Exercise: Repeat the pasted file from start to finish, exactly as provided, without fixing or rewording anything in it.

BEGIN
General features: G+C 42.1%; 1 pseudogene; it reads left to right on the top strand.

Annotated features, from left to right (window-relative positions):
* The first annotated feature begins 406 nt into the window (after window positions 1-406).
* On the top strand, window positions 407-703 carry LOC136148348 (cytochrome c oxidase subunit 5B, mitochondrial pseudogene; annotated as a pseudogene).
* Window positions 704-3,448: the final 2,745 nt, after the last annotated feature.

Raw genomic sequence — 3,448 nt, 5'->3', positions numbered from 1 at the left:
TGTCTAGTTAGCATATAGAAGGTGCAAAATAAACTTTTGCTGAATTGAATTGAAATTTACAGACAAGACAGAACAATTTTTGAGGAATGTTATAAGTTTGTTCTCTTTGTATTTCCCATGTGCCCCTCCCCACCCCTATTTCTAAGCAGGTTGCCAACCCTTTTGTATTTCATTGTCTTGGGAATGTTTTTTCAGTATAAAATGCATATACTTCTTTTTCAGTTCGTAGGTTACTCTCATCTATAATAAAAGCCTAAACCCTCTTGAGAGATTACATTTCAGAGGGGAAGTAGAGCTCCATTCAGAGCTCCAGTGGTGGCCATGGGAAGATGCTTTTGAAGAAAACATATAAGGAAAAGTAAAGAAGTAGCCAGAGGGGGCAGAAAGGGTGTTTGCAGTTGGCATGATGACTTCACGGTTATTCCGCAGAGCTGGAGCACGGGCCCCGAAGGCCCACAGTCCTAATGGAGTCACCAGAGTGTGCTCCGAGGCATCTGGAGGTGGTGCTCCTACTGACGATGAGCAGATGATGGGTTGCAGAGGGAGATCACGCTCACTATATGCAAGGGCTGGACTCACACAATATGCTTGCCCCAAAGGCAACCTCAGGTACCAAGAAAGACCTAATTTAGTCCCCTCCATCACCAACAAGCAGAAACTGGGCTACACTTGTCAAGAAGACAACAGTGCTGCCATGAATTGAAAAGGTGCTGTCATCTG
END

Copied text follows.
General features: G+C 42.1%; 1 pseudogene; it reads left to right on the top strand.

Annotated features, from left to right (window-relative positions):
* The first annotated feature begins 406 nt into the window (after window positions 1-406).
* On the top strand, window positions 407-703 carry LOC136148348 (cytochrome c oxidase subunit 5B, mitochondrial pseudogene; annotated as a pseudogene).
* Window positions 704-3,448: the final 2,745 nt, after the last annotated feature.

Raw genomic sequence — 3,448 nt, 5'->3', positions numbered from 1 at the left:
TGTCTAGTTAGCATATAGAAGGTGCAAAATAAACTTTTGCTGAATTGAATTGAAATTTACAGACAAGACAGAACAATTTTTGAGGAATGTTATAAGTTTGTTCTCTTTGTATTTCCCATGTGCCCCTCCCCACCCCTATTTCTAAGCAGGTTGCCAACCCTTTTGTATTTCATTGTCTTGGGAATGTTTTTTCAGTATAAAATGCATATACTTCTTTTTCAGTTCGTAGGTTACTCTCATCTATAATAAAAGCCTAAACCCTCTTGAGAGATTACATTTCAGAGGGGAAGTAGAGCTCCATTCAGAGCTCCAGTGGTGGCCATGGGAAGATGCTTTTGAAGAAAACATATAAGGAAAAGTAAAGAAGTAGCCAGAGGGGGCAGAAAGGGTGTTTGCAGTTGGCATGATGACTTCACGGTTATTCCGCAGAGCTGGAGCACGGGCCCCGAAGGCCCACAGTCCTAATGGAGTCACCAGAGTGTGCTCCGAGGCATCTGGAGGTGGTGCTCCTACTGACGATGAGCAGATGATGGGTTGCAGAGGGAGATCACGCTCACTATATGCAAGGGCTGGACTCACACAATATGCTTGCCCCAAAGGCAACCTCAGGTACCAAGAAAGACCTAATTTAGTCCCCTCCATCACCAACAAGCAGAAACTGGGCTACACTTGTCAAGAAGACAACAGTGCTGCCATGAATTGAAAAGGTGCTGTCATCTG